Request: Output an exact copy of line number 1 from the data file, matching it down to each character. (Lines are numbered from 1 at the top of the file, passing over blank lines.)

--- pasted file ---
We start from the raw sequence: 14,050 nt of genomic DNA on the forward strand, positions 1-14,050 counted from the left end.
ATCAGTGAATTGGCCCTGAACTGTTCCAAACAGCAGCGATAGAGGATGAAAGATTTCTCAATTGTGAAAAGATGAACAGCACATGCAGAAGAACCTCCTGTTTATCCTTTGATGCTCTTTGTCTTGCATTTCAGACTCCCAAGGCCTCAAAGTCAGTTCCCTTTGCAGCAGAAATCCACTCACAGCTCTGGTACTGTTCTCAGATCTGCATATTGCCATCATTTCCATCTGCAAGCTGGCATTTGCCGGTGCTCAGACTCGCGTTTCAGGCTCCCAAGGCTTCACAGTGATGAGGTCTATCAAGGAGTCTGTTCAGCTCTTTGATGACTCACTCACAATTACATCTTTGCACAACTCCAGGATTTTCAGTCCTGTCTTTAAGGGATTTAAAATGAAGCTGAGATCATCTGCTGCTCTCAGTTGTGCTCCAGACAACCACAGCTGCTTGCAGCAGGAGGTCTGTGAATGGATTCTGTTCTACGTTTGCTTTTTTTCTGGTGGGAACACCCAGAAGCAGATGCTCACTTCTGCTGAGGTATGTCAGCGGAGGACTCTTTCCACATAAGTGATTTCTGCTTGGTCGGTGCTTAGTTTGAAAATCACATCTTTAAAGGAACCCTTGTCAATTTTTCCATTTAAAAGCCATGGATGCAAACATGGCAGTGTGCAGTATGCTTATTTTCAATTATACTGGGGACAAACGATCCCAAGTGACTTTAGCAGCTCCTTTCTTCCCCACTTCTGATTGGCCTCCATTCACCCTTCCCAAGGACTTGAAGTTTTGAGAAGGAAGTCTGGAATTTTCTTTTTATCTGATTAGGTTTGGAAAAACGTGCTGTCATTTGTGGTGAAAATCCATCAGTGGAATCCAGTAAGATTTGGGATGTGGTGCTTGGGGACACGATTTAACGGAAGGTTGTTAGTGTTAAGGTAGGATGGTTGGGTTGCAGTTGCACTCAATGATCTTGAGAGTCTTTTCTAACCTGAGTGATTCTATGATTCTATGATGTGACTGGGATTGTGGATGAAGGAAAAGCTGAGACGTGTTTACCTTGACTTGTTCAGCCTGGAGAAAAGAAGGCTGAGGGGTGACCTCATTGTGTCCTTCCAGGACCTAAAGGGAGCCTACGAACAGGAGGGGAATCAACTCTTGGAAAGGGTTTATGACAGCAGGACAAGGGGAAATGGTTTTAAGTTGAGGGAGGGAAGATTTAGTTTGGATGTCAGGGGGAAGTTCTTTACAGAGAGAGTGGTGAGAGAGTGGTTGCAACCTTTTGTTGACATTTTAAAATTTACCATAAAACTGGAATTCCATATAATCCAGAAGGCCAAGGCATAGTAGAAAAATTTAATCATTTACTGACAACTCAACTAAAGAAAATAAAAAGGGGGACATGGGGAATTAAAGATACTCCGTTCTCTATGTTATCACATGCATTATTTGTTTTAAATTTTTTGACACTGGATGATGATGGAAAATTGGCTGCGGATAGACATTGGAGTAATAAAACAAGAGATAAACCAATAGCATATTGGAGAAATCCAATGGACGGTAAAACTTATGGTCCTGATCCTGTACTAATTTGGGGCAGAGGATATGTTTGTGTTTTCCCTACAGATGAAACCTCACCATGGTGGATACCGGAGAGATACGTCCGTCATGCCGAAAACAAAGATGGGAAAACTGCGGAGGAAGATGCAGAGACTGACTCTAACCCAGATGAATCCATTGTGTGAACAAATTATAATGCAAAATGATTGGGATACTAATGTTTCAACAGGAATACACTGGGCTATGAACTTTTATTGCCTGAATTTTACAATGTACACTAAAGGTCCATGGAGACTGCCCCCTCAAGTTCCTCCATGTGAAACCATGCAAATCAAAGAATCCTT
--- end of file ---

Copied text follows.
We start from the raw sequence: 14,050 nt of genomic DNA on the forward strand, positions 1-14,050 counted from the left end.